This metric measures the correlation between a pair of numerical columns and computes the similarity between the real and synthetic data -- aka it compares the trends of 2D distributions. This metric supports both the Pearson and Spearman's rank coefficients to measure correlation.

Data Compatibility

  • Numerical : This metric is meant for continuous, numerical data

  • Datetime : This metric converts datetime values into numerical values

This metric ignores missing values.


(best) 1.0: The pairwise correlations of the real and synthetic data are exactly the same

(worst) 0.0: The pairwise correlations are as different as they can possibly be

Below is a graph that shows some fictitious data for 2 columns of real and synthetic data (black and blue, respectively). The Correlation Similarity Score is 0.64.

How does it work?

For a pair of columns, A and B, this test computes a correlation coefficient on the real and synthetic data, R and S. This yields two separate correlation values. The test normalizes and returns a similarity score using the formula below.

score=1SA,BRA,B2score = 1 -\frac{|S_{A,B} - R_{A,B}|}{2}

Note that there are multiple ways to compute the correlation coefficient. This supports both the Pearson correlation coefficient [1][2] and the Spearman's rank correlation coefficient [3][4]. Both are bounded between -1 and +1.

Pearson vs. Spearman Coefficients

The Pearson and Spearman rank correlation coefficients are commonly used in data science applications. The Pearson coefficient measures whether two columns are linearly correlated while the Spearman measures whether they are monotonically related.

Both coefficients range from -1 to +1. A rough interpretation is given in the table below.

ScorePearson CoefficientSpearman's Rank Coefficient


As one column increases, the other increases linearly

As one column increases, the other increases too


As one column increases, the other column has no linear pattern

As one column increases, the other column has no pattern


As one column increases, the other decreases linearly

As one column increases, the other decreases too


Recommended Usage: The Quality Report applies this metric to every pair of compatible columns and provides visualizations to understand the score.

To manually run this metric, access the column_pairs module and use the compute method.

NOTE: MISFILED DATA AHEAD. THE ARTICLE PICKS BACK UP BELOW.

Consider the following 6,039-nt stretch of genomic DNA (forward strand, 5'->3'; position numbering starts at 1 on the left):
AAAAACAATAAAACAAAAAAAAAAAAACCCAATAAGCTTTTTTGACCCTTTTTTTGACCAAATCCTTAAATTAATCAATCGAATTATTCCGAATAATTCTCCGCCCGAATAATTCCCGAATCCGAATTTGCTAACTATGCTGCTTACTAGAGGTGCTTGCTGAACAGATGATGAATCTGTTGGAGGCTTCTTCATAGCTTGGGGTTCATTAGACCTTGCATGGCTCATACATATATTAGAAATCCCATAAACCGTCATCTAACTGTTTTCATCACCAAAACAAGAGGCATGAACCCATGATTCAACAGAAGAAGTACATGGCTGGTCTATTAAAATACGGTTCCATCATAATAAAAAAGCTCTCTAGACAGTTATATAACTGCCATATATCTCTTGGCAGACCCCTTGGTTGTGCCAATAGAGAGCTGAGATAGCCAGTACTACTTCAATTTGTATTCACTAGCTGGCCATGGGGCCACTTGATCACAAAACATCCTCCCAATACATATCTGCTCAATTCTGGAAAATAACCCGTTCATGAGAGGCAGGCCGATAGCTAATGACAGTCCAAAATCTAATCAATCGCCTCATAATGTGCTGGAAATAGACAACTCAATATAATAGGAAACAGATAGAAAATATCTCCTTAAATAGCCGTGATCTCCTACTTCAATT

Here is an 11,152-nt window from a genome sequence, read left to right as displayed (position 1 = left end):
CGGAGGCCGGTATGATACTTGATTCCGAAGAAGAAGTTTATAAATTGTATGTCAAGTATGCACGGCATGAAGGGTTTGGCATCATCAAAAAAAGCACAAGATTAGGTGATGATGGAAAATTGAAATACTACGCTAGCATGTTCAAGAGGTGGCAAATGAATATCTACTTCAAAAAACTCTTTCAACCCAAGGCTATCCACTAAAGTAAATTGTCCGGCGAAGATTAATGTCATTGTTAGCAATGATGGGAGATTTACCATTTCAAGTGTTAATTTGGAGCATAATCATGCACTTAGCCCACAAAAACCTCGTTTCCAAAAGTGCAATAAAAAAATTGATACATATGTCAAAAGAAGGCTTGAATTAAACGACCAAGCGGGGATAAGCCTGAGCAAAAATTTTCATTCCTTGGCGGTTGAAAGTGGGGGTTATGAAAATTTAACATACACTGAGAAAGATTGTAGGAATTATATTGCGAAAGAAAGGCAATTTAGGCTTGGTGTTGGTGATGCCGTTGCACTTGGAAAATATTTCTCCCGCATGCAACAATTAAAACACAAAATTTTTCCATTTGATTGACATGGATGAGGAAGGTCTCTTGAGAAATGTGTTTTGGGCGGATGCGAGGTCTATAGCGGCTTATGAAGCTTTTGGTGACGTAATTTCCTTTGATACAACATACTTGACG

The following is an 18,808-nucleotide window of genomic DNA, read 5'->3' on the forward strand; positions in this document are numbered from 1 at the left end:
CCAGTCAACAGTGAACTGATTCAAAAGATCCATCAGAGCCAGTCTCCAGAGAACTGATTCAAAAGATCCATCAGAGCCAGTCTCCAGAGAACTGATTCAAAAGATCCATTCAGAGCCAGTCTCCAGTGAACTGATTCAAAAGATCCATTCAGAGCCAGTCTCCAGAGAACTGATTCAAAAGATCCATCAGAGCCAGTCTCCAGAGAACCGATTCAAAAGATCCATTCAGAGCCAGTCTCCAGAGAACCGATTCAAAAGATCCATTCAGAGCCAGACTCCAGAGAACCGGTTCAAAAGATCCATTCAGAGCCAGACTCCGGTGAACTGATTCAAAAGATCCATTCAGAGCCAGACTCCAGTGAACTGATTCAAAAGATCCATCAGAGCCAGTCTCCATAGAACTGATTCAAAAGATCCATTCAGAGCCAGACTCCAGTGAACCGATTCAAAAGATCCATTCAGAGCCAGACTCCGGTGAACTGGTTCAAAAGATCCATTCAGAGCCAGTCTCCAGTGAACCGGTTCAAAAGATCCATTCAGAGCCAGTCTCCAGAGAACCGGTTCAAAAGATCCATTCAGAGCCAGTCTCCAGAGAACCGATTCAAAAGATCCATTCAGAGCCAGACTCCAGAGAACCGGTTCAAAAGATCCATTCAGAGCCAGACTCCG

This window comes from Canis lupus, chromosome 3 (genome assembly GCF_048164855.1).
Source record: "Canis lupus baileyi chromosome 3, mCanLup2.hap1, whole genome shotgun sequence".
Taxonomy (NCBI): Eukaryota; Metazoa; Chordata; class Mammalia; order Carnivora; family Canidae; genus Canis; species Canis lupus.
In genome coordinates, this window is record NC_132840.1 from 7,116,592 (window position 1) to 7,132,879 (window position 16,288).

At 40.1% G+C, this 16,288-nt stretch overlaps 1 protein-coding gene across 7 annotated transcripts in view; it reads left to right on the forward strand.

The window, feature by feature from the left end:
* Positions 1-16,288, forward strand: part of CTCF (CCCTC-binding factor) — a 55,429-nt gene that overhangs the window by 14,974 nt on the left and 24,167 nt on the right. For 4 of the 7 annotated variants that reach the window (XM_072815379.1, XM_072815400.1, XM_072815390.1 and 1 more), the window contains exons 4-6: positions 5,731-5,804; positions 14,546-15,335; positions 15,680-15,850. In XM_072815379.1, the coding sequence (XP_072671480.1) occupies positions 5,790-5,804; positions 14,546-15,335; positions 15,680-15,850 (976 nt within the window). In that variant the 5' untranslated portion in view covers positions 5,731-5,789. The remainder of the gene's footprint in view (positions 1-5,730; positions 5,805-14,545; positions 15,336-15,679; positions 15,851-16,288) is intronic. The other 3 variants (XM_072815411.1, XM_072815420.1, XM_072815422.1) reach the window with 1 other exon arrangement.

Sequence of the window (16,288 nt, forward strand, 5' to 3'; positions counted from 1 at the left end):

from sdmetrics.column_pairs import CorrelationSimilarity

    real_data=real_table[['column_1', 'column_2']],
    synthetic_data=synthetic_table[['column_1', 'column_2']],


  • (required) real_data: A pandas.DataFrame object containing 2 columns of real data

  • (required) synthetic_data: A pandas.DataFrame object containing 2 columns of synthetic data

  • coefficient: A string that describes the correlation coefficient to use:

    • (default) 'Pearson' for the Pearson correlation coefficient [1]

    • 'Spearman' for the Spearman's rank correlation coefficient [3]


When should I use the Pearson vs. the Spearman coefficient?

The difference between Pearson and Spearman is in whether we assume the real data has a linear trend. Use a coefficient based on what you expect the real data to have and what you hope the synthetic data will be able to effectively capture.

Note that the Spearman coefficient may be slower to compute.

Is there an equivalent to this metric for categorical columns?

If you want to compute the similarity between two categorical columns, use the ContingencySimilarity metric.

However, if you want to compute a similarity between 1 numerical and 1 categorical column, there is is no standard procedure. One option may be to discretize the numerical column by breaking it up into multiple histogram bins. Then you can treat this column as categorical and use it with ContingencySimilarity. Note that this approach will no longer factor in the order in the numerical values.

Technical Note: What is captured by this metric?

The correlation describes whether the data closely follows a trend or whether it's noisy. The CorrelationSimilarity score describes whether the correlations of the real and synthetic data are similar.

Be careful when interpreting this metric, as some scenarios are not easily apparent.

  • Correlation does not describe any details about the trend, such as the slope of a line or its overall shape. For example, the data below has a near perfect score of 0.98 because both the real and synthetic data have strongly positive linear correlations. However, the slopes of the lines are different.

  • The CorrelationSimilarity score can be high if your data is noisy. If both the real and synthetic data don't have any clear trends, the correlation for both will be around 0. In this case, you will see a high CorrelationSimilarity score, indicating that the the synthetic data is successfully capturing the non-existent "trend".






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